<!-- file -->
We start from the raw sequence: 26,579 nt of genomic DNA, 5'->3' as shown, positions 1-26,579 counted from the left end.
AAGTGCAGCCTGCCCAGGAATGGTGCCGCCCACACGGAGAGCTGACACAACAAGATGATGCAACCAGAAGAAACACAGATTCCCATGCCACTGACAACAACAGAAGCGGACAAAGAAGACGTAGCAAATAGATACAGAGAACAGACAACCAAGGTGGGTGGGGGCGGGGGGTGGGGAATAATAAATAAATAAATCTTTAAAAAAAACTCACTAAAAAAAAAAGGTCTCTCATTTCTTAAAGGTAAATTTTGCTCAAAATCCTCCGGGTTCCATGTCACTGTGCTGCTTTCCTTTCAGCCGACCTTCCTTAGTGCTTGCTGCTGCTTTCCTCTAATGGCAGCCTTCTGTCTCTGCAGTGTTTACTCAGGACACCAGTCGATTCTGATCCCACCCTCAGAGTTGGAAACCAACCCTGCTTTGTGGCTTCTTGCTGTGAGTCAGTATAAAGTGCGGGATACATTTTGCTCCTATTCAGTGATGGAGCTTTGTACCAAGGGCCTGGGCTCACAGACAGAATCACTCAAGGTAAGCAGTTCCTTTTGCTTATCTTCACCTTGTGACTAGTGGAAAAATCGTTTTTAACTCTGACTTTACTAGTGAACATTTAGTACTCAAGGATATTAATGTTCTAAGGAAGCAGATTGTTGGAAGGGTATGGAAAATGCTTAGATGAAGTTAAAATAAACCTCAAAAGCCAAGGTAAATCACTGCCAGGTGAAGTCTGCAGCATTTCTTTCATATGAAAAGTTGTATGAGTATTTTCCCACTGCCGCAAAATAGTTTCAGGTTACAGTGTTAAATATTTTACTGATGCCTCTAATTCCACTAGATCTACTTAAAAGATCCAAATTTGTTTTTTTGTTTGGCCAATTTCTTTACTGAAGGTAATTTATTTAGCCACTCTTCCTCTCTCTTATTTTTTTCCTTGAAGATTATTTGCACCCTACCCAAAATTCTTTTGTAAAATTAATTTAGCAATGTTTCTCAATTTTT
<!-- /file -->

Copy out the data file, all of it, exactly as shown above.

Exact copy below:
We start from the raw sequence: 26,579 nt of genomic DNA, 5'->3' as shown, positions 1-26,579 counted from the left end.
AAGTGCAGCCTGCCCAGGAATGGTGCCGCCCACACGGAGAGCTGACACAACAAGATGATGCAACCAGAAGAAACACAGATTCCCATGCCACTGACAACAACAGAAGCGGACAAAGAAGACGTAGCAAATAGATACAGAGAACAGACAACCAAGGTGGGTGGGGGCGGGGGGTGGGGAATAATAAATAAATAAATCTTTAAAAAAAACTCACTAAAAAAAAAAGGTCTCTCATTTCTTAAAGGTAAATTTTGCTCAAAATCCTCCGGGTTCCATGTCACTGTGCTGCTTTCCTTTCAGCCGACCTTCCTTAGTGCTTGCTGCTGCTTTCCTCTAATGGCAGCCTTCTGTCTCTGCAGTGTTTACTCAGGACACCAGTCGATTCTGATCCCACCCTCAGAGTTGGAAACCAACCCTGCTTTGTGGCTTCTTGCTGTGAGTCAGTATAAAGTGCGGGATACATTTTGCTCCTATTCAGTGATGGAGCTTTGTACCAAGGGCCTGGGCTCACAGACAGAATCACTCAAGGTAAGCAGTTCCTTTTGCTTATCTTCACCTTGTGACTAGTGGAAAAATCGTTTTTAACTCTGACTTTACTAGTGAACATTTAGTACTCAAGGATATTAATGTTCTAAGGAAGCAGATTGTTGGAAGGGTATGGAAAATGCTTAGATGAAGTTAAAATAAACCTCAAAAGCCAAGGTAAATCACTGCCAGGTGAAGTCTGCAGCATTTCTTTCATATGAAAAGTTGTATGAGTATTTTCCCACTGCCGCAAAATAGTTTCAGGTTACAGTGTTAAATATTTTACTGATGCCTCTAATTCCACTAGATCTACTTAAAAGATCCAAATTTGTTTTTTTGTTTGGCCAATTTCTTTACTGAAGGTAATTTATTTAGCCACTCTTCCTCTCTCTTATTTTTTTCCTTGAAGATTATTTGCACCCTACCCAAAATTCTTTTGTAAAATTAATTTAGCAATGTTTCTCAATTTTT